This is late, very very late. I am afraid the primarily self imposed workload of lightning lab is making extra-curricular activities such as this blog, very difficult to maintain.
Week 6 was a voyage of discovery with internal tensions in our MTech Group rising as we realised that our communications were breaking down. Our weekly planning meetings were not driving sufficient progress, and our morning meetings were becoming overly long without creating clarification. When we started Lightning lab we set up a Trello board to contain (and constrain) our tasks. It is now a very large board with many tasks, multicoloured labelling for task types, deadlines, embedded information and documents. Tasks are being added more quickly than we can complete them and this has led to a confusion of priorities.
By the end of week 6 we were forced to meet with Charlie and Geoff to get an outside perspective on our priorities in our last 6 weeks of Lightning Lab. As always the advice was good, and Charlie agreed to sit in our next planning meeting to help us sort out our current priorities, and see if there was a better way to manage our tasks in the future.
What we learned was that we were not alone. Lightning Lab groups will be subjected to pressures of time and resources that will challenge any group or organisational system. We have re-prioritised our tasks by working backwards. We know what we need on Demo Day. From there we work backward through our tasks to now. If a task is not on that trajectory somewhere then we put it into a list called “deferred” on our Trello board. Even then we rank that list from top to bottom in case we get extra resource or time.
As it happens, one of our Lab Techs here, Kate, has been of enormous help in doing research that we might not have otherwise got to. One of the fortunate principles of Lightning Lab Chch is that lab techs are paid in gold stars.
Monday we started with a call to Melissa Clark Reynolds. She is the entrepreneur who launched Mini Monos and has spent a lot of time mentoring and guiding New Zealand startups ever since. Dan Khan recommended contacting her. She gave us some valuable advice about not waiting for outcomes from ACC but to proceed with the stats we have. We can always replace assumptions with facts if our models are ok. Later that afternoon we listened to Anna Guenther from Pledge Me who spoke on equity crowd funding. The last formal item of the day was Show and Tell. The groups showed their websites. Since mine was just this blog I didn’t show ours, I talked a bit about what we were up to and what we had been doing with the software.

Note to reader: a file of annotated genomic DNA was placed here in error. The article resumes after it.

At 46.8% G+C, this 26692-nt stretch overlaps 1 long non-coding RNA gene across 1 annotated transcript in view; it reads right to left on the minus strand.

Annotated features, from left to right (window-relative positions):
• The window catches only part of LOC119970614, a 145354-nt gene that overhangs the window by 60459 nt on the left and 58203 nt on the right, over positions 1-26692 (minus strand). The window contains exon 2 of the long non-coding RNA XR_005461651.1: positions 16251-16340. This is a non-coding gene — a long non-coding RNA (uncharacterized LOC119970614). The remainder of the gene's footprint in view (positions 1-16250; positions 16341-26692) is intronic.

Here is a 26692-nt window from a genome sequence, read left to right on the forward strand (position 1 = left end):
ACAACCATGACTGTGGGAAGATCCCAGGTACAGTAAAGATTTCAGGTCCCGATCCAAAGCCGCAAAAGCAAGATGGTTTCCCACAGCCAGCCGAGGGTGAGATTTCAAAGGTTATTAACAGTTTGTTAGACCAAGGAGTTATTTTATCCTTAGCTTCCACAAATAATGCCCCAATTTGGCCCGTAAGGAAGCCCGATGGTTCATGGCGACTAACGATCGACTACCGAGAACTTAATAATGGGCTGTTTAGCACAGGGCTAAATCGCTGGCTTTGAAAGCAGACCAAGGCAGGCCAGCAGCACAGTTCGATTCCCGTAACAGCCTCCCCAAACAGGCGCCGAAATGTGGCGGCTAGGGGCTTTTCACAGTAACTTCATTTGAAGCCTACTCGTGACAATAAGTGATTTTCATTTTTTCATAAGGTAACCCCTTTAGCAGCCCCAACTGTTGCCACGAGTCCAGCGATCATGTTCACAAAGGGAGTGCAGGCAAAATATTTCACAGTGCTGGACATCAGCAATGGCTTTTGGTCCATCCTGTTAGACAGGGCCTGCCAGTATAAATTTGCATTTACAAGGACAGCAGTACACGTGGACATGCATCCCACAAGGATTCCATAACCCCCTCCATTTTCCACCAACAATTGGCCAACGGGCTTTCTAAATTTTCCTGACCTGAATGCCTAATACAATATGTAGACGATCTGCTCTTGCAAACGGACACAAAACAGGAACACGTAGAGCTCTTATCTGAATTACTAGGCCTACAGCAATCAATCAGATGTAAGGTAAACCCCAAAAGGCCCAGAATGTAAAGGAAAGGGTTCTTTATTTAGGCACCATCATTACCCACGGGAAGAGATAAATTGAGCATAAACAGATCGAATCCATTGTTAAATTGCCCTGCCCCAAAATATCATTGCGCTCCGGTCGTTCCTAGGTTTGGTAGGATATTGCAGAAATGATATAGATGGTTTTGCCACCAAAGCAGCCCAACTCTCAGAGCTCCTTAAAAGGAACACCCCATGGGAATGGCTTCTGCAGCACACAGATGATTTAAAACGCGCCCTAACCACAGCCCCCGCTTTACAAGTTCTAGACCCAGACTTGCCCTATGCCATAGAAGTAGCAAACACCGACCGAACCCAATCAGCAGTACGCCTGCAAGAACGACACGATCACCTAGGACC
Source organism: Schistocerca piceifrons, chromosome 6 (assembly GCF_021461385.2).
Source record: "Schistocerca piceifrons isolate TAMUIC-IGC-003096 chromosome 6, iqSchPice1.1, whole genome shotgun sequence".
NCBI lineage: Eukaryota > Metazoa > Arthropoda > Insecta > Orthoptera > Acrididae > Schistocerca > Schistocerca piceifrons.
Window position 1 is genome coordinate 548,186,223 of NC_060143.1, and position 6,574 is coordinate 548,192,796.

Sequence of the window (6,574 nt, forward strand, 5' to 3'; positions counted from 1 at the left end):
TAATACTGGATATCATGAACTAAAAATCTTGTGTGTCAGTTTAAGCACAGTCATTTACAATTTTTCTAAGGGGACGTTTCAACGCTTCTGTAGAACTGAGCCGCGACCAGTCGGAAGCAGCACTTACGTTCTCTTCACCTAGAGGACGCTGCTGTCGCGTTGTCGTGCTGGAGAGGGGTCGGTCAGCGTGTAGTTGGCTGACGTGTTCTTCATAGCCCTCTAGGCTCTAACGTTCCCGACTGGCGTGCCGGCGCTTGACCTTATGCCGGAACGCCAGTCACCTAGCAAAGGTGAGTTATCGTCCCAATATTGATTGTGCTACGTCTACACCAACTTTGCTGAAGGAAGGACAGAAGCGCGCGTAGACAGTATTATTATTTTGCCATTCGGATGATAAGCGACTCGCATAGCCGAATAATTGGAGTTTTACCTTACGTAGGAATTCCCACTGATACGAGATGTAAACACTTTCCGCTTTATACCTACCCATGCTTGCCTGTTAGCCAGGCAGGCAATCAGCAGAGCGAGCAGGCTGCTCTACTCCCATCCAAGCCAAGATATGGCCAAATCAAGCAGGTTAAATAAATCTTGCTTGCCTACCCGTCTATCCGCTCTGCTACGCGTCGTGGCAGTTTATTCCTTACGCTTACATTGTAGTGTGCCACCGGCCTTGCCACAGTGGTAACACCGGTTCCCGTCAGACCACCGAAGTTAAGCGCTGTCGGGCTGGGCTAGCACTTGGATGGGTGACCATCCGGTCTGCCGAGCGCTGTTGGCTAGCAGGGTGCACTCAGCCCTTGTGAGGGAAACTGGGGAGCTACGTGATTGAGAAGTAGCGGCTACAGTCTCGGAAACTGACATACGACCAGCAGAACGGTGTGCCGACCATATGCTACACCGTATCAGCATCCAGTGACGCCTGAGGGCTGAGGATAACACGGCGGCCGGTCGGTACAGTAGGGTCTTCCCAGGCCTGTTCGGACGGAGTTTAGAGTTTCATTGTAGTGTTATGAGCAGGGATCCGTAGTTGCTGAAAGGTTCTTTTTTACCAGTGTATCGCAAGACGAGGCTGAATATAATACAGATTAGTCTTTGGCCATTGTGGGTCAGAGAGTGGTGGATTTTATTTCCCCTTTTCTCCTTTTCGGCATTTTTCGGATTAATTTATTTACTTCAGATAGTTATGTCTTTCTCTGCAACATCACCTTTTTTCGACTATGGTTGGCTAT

We had a great call with Richard Little, the CTO at Rex Bionics. They are treating Traumatic Spinal Cord injury a little differently. Rather than a wheelchair they have developed a supportive exoskeleton to support the user while walking. Its impressive tech and Richard was able to give us some valuable insights and contacts in the US market. Later we meet again with Burwood researcher, Jo Nunnerley where we sought some clarification of the process that tetraplegic patients go through in their early hospital stay.
We worked quite consistently on our presentations but we also followed up on an opportunity with a prospective partner in China. Its very early days for this opportunity but we are always interested in finding out what interest there may be in global markets.
The Trello board grew again with the tasks accomplished dwarfed by the tasks added. Sorting out our sales model and anticipated revenues is becoming an urgent priority with our advisory board expecting to have some clarification by the end of September.
Brett Holland spoke today on financial modelling. It was a story about story telling, how your financial documents tell the story of your enterprise. A comforting, and disturbing thought quote from that talk was
“You are much more likely to be struck by lightning than have your financial model be right”
We also ducked over to EPIC (about a block away) to hear a talk from Wendy Kennedy on business lessons from top sports organisations. After that we had a lab lunch and a chance to talk at length with other Lightning Lab companies and later that afternoon we got some one on one time with Brett Holland. This was useful in sorting out our own financial models, which are likely to be different to most of the companies here because of the nature of our product.
Friday started with our meeting with Geoff and Charlie about our priorities. We did some preparation for a ministerial visit on October 6th and I worked on sorting out more frame rate issues in our simulator. We also demonstrated to minister Mark Mitchell. He seemed impressed with our tech, and our plans.
The week, as always, finished with a Good, Bad and Ugly session.
Good: We demonstrated to a minister
Bad: We didn’t have a wheelchair controller connected so he had to drive the simulator with a XBox controller and we don’t have all the motion sickness kinks worked out.
Ugly: He looked a little ill afterwards.
The unofficial celebrations for reaching the midpoint. Seth from property plot organised pizza and music.